1. “The mysterious key which explains the mechanism of the poetic forms of the various lyric systems of the civilized world in the Middle Ages is in the Andalusian lyric, to which the Cancionero of Ben Guzman belongs.”

2. This was translated from the original Italian to Spanish by Doña Amar y Borbón in Madrid, 1789, with the title Ensayo histórico-apologético de la literatura española, contra las opiniones preocupadas de algunos escritores modernos italianos.

3. See M. Carl Gibson, “Xavier Lampillas: His Defense of Spanish Literature and His Contribution to Literary History,” a thesis written for the Department of Languages of the University of Oregon, 1960, as partial fulfillment of requirements for the Ph.D. degree.

4. “From the Spaniards the Provençals took the tradition of rime, and the Italians took it from the Provençals, as many critics of both nations confess.”

5. “And from them, and from the Spanish poets who wrote poetry which is now designated as Provençal (even though it had its origin in Spain), it was later passed on to the Italians.”

6. “The Provençal language, which since the beginning of the twelfth century was the learned language—that of poets, and that which enriched the Italian language—was nothing other than Catalan, which the Counts of Barcelona took with them into Provence. The Provençals embellished it with some locutions and figures of speech common to their region, and thus it took the name Catalan-French. Montaner wrote his history in pure, clear Catalan, according to the Barcelona press. And furthermore, in order to be even more convinced of the identicalness of these two languages, one can read the poetry of the ancient Provençal poets, and one will see how many words and phrases there are in common with Catalan.”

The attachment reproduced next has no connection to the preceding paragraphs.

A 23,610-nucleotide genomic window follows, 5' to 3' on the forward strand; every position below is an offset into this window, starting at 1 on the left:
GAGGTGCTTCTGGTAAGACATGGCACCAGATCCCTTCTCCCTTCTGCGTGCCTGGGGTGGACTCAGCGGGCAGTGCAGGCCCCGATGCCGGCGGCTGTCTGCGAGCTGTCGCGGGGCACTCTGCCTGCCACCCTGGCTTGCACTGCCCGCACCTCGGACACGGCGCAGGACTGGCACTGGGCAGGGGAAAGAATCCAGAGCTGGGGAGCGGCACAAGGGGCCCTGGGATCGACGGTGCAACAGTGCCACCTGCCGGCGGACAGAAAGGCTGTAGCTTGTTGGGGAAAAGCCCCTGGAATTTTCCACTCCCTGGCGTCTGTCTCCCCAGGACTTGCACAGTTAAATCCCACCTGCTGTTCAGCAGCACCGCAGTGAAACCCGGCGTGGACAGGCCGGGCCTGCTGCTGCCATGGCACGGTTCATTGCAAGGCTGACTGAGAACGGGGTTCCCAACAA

7. Probably Charles François Bouche (1737–1795). The earliest edition of his Essai sur l’histoire de Provence listed by the Bibliotéque Nationale is that of 1785. Lampillas must have had access to an earlier edition or to the original manuscript.

8. “Around the year 1110, in the era of the Berenguer Counts of Barcelona, the Provençal dialect reached such perfection that many foreigners learned it, and it was commonly preferred over the rest of the dialects of Europe.”

9. Jacopo Giunti (fl. 1564). Giunti was known primarily for his Esequie del divino Michelagnolo Buonarroti, written in 1564.

10. “There is nothing which preserves the dignity of languages more than the favor of Princes. This causes them to flourish and be esteemed. A good example of this is that of Provençal in the era of the noble counts of that province, especially the good Count Berenguer, a gentleman of so much renown. Because of him the language reached the height of honor, and was extended through all of Europe. We know that this language was nurtured in the beginning with great care, and that later we dedicated ourselves to imitate it.”

11. Some modern scholars hold contrasting views as to the extent of Catalan. Joan Gili, in his Introductory Catalan Grammar (2nd ed.; New York: Hafner Pub. Co., 1952), p. 66 (“Historical outline of the language and literature”), says that “from the middle of the twelfth to the end of the thirteenth centuries, Provençal was used as a literary language by Catalan poets and Troubadours. . . . During this period, production in Catalan was confined to prose and to popular poetry, mostly of a religious nature.”

12. “The Spaniards (says Fontanini) did not learn the art of writing ballads from the Provençals; rather, the latter took it from the former during the long period when these were their subjects.”

13. “The Count and his retinue had no necessity of being taught poetic art. They already understood its merit and beauty in Spain, because there it was as well understood among the native Spaniards as it was among the Moors.”